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Google has set plans to dramatically boost its footprint in New York City: The internet giant said it will invest more than $1 billion to establish a new 1.7-million-square-foot campus, Google Hudson Square, in Manhattan. The move is a major part of Google’s expansion plans in the city that will let it more than double its headcount in NYC, to over 14,000 workers, over the next decade.

Google Hudson Square will become the company’s primary HQ in NYC, CFO of Google and parent company Alphabet Ruth Porat wrote in a blog post Monday. “Our investment in New York is a huge part of our commitment to grow and invest in U.S. facilities, offices and jobs,” she wrote.

Google expects to start moving into two buildings in Manhattan’s West Village neighborhood — at 315 and 345 Hudson Streets — by 2020. (Pictured above: Artist’s rendering of 315 Hudson St., which is currently undergoing redevelopment by its owner, real-estate firm Jack Resnick & Sons.) That will be followed by the nearby St. John’s Terminal building, at 550 Washington St., in 2022 once the building is complete.

Earlier this year Google announced a $2.4 billion deal to buy the Chelsea Market shopping and office complex, where it has several floors of offices, and plans to lease an additional 320,000 square feet of space at Pier 57.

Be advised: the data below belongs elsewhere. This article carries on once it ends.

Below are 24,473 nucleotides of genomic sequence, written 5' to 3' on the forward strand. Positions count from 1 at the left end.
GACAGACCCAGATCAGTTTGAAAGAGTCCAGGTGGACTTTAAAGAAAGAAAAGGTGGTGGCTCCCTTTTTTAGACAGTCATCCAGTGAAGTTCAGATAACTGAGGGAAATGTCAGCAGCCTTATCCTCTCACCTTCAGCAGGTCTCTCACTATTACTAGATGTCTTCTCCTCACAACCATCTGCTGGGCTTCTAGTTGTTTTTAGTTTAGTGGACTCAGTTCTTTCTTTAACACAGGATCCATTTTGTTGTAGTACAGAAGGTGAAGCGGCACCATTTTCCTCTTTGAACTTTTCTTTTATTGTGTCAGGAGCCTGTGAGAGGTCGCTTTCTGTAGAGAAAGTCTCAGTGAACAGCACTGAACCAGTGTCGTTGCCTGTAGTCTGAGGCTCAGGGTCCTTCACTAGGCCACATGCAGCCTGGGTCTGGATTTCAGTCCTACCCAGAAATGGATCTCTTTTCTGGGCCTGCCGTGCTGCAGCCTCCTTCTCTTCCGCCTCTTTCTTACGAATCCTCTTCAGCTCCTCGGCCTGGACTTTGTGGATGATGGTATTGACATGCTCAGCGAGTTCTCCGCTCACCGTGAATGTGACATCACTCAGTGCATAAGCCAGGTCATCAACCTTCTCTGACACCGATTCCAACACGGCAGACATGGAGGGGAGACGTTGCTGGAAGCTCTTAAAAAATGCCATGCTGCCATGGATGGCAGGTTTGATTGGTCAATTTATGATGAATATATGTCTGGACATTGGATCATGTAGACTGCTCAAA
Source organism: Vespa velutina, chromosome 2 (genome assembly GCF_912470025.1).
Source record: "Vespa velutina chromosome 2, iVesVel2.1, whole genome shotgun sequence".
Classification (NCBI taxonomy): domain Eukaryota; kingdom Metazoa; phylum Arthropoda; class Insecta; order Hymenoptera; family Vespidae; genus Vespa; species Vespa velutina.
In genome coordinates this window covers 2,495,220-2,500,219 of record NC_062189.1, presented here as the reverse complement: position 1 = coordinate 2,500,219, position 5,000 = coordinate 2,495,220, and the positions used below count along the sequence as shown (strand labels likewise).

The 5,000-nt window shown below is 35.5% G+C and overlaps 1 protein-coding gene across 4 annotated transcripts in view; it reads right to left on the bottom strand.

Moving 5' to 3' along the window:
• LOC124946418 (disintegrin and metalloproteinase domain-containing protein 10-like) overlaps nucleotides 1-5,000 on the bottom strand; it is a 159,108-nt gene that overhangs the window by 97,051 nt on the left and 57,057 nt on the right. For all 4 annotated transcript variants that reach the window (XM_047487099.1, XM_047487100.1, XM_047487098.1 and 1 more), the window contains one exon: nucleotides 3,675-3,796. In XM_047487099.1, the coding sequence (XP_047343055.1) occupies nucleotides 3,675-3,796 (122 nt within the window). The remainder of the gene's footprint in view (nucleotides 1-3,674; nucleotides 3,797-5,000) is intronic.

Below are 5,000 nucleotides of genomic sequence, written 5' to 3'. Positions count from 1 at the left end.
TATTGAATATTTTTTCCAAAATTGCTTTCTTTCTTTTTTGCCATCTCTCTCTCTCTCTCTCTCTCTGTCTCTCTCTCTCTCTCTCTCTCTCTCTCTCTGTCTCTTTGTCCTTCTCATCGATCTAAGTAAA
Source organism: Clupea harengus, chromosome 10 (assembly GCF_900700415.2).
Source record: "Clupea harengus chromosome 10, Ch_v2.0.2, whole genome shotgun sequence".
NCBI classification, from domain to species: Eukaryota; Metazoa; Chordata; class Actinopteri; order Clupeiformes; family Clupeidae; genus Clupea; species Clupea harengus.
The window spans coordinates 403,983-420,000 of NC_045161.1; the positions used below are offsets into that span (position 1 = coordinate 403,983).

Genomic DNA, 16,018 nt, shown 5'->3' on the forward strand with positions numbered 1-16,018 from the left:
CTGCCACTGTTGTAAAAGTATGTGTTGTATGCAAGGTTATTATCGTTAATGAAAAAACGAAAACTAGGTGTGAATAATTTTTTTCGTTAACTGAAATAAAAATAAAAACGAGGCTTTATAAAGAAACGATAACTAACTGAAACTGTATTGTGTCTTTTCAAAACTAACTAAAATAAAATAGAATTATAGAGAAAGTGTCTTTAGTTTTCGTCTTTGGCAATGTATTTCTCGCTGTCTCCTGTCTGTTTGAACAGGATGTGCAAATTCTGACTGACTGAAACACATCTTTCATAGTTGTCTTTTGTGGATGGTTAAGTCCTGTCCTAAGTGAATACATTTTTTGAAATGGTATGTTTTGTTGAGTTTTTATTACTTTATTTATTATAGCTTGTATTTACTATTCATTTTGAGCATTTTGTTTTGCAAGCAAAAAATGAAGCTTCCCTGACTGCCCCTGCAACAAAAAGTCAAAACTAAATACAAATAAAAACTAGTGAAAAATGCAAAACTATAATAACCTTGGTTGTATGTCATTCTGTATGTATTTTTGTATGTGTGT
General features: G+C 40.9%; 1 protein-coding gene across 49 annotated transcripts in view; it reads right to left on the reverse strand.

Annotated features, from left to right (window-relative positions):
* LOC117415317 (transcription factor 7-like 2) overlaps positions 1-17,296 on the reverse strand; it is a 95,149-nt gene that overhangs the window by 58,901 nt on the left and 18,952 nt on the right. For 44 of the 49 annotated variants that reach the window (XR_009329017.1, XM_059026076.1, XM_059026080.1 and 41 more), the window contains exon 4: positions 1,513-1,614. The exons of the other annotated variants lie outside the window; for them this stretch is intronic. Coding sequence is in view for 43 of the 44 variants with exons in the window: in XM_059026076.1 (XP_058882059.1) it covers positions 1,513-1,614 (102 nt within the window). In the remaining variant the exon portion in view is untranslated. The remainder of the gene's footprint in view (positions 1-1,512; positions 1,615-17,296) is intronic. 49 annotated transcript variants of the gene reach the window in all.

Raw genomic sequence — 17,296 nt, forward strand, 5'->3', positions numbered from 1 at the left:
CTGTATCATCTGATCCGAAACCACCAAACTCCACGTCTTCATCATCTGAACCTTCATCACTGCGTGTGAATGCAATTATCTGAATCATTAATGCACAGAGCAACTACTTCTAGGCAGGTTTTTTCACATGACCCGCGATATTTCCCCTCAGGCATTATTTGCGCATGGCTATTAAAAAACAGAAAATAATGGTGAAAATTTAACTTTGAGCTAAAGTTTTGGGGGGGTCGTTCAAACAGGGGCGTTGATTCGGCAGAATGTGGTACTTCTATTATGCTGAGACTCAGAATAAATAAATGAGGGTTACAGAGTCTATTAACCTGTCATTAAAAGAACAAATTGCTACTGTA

After establishing its first NYC offices in 2000, Google currently has more than 7,000 employees in the Big Apple. All told, with Google Hudson Square and other expansion plans, Google will have office space to be able to more than double the number of staffers in New York over the next 10 years, according to Porat.

Google’s newest Manhattan project come as Amazon, another internet-industry giant, also picked New York City for a massive new outpost. Last month, Amazon announced that it will establish dual East Coast headquarters located in Long Island City, in the NYC borough of Queens, and the in Arlington, Va. Amazon said it would hire some 25,000 workers in each location. Meanwhile, Apple last week unveiled a $1 billion expansion project of its own in North Austin, Texas, along with plans to boost headcount in additional cities, including Culver City, Calif.

According to Porat, Google is growing faster in areas outside its home base of the San Francisco Bay Area, noting that the company this year opened new offices and data centers in locations including L.A.; Detroit; Boulder, Colo.; Tennessee; and Alabama.

Google has contributed more than $150 million in grants and employee-matched giving to New York nonprofit institutions since 2011, according to Porat. Projects have included outfitting the New York City Public Library System with free Wi-Fi hotspots for public school students and families without home internet access.

Pictured above: Artist’s rendering of 315 Hudson St.